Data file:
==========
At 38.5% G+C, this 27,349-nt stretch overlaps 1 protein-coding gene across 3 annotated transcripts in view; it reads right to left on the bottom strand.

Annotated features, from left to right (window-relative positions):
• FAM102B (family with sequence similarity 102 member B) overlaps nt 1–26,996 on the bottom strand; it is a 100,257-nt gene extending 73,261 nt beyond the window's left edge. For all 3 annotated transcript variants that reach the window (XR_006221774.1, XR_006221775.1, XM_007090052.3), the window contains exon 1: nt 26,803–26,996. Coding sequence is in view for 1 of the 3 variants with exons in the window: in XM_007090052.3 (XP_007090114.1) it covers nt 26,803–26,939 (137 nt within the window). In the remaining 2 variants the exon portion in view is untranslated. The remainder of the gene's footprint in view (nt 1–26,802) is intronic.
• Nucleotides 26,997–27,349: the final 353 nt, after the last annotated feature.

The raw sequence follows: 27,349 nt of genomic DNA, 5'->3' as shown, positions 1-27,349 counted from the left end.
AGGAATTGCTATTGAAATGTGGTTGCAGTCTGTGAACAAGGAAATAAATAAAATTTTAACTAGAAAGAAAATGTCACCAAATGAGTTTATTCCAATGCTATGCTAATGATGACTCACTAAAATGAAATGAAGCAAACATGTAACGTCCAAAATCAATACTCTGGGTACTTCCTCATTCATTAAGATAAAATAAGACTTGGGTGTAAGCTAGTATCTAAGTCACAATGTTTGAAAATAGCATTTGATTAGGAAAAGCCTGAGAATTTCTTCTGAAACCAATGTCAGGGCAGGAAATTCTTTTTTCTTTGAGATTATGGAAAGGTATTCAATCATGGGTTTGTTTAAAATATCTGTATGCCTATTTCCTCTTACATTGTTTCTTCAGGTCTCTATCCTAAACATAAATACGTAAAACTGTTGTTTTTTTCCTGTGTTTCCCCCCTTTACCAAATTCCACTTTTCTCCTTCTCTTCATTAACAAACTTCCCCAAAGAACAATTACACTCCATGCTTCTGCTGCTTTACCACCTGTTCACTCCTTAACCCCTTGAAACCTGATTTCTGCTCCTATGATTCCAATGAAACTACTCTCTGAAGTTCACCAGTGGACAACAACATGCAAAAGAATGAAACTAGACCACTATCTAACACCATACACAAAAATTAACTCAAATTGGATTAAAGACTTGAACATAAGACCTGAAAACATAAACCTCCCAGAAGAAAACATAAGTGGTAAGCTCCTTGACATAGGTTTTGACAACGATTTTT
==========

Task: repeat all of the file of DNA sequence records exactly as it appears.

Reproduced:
At 38.5% G+C, this 27,349-nt stretch overlaps 1 protein-coding gene across 3 annotated transcripts in view; it reads right to left on the bottom strand.

Annotated features, from left to right (window-relative positions):
• FAM102B (family with sequence similarity 102 member B) overlaps nt 1–26,996 on the bottom strand; it is a 100,257-nt gene extending 73,261 nt beyond the window's left edge. For all 3 annotated transcript variants that reach the window (XR_006221774.1, XR_006221775.1, XM_007090052.3), the window contains exon 1: nt 26,803–26,996. Coding sequence is in view for 1 of the 3 variants with exons in the window: in XM_007090052.3 (XP_007090114.1) it covers nt 26,803–26,939 (137 nt within the window). In the remaining 2 variants the exon portion in view is untranslated. The remainder of the gene's footprint in view (nt 1–26,802) is intronic.
• Nucleotides 26,997–27,349: the final 353 nt, after the last annotated feature.

The raw sequence follows: 27,349 nt of genomic DNA, 5'->3' as shown, positions 1-27,349 counted from the left end.
AGGAATTGCTATTGAAATGTGGTTGCAGTCTGTGAACAAGGAAATAAATAAAATTTTAACTAGAAAGAAAATGTCACCAAATGAGTTTATTCCAATGCTATGCTAATGATGACTCACTAAAATGAAATGAAGCAAACATGTAACGTCCAAAATCAATACTCTGGGTACTTCCTCATTCATTAAGATAAAATAAGACTTGGGTGTAAGCTAGTATCTAAGTCACAATGTTTGAAAATAGCATTTGATTAGGAAAAGCCTGAGAATTTCTTCTGAAACCAATGTCAGGGCAGGAAATTCTTTTTTCTTTGAGATTATGGAAAGGTATTCAATCATGGGTTTGTTTAAAATATCTGTATGCCTATTTCCTCTTACATTGTTTCTTCAGGTCTCTATCCTAAACATAAATACGTAAAACTGTTGTTTTTTTCCTGTGTTTCCCCCCTTTACCAAATTCCACTTTTCTCCTTCTCTTCATTAACAAACTTCCCCAAAGAACAATTACACTCCATGCTTCTGCTGCTTTACCACCTGTTCACTCCTTAACCCCTTGAAACCTGATTTCTGCTCCTATGATTCCAATGAAACTACTCTCTGAAGTTCACCAGTGGACAACAACATGCAAAAGAATGAAACTAGACCACTATCTAACACCATACACAAAAATTAACTCAAATTGGATTAAAGACTTGAACATAAGACCTGAAAACATAAACCTCCCAGAAGAAAACATAAGTGGTAAGCTCCTTGACATAGGTTTTGACAACGATTTTT